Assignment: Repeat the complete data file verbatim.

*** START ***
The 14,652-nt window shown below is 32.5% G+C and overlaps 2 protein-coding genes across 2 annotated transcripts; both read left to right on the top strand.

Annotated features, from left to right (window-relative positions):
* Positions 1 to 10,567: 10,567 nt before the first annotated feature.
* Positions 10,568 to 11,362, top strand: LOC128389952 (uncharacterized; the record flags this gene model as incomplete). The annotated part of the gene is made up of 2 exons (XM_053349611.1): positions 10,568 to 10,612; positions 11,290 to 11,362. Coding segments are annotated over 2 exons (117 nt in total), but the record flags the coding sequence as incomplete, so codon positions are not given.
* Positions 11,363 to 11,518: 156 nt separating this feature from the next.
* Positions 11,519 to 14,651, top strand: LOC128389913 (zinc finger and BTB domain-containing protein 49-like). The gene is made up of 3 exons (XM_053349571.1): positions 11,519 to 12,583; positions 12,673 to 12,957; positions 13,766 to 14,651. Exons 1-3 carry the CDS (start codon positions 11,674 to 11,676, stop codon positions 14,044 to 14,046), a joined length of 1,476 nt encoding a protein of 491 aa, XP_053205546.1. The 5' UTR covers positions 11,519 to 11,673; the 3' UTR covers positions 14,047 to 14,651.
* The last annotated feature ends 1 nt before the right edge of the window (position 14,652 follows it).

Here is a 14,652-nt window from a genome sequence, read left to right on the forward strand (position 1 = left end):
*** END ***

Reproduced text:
The 14,652-nt window shown below is 32.5% G+C and overlaps 2 protein-coding genes across 2 annotated transcripts; both read left to right on the top strand.

Annotated features, from left to right (window-relative positions):
* Positions 1 to 10,567: 10,567 nt before the first annotated feature.
* Positions 10,568 to 11,362, top strand: LOC128389952 (uncharacterized; the record flags this gene model as incomplete). The annotated part of the gene is made up of 2 exons (XM_053349611.1): positions 10,568 to 10,612; positions 11,290 to 11,362. Coding segments are annotated over 2 exons (117 nt in total), but the record flags the coding sequence as incomplete, so codon positions are not given.
* Positions 11,363 to 11,518: 156 nt separating this feature from the next.
* Positions 11,519 to 14,651, top strand: LOC128389913 (zinc finger and BTB domain-containing protein 49-like). The gene is made up of 3 exons (XM_053349571.1): positions 11,519 to 12,583; positions 12,673 to 12,957; positions 13,766 to 14,651. Exons 1-3 carry the CDS (start codon positions 11,674 to 11,676, stop codon positions 14,044 to 14,046), a joined length of 1,476 nt encoding a protein of 491 aa, XP_053205546.1. The 5' UTR covers positions 11,519 to 11,673; the 3' UTR covers positions 14,047 to 14,651.
* The last annotated feature ends 1 nt before the right edge of the window (position 14,652 follows it).

Here is a 14,652-nt window from a genome sequence, read left to right on the forward strand (position 1 = left end):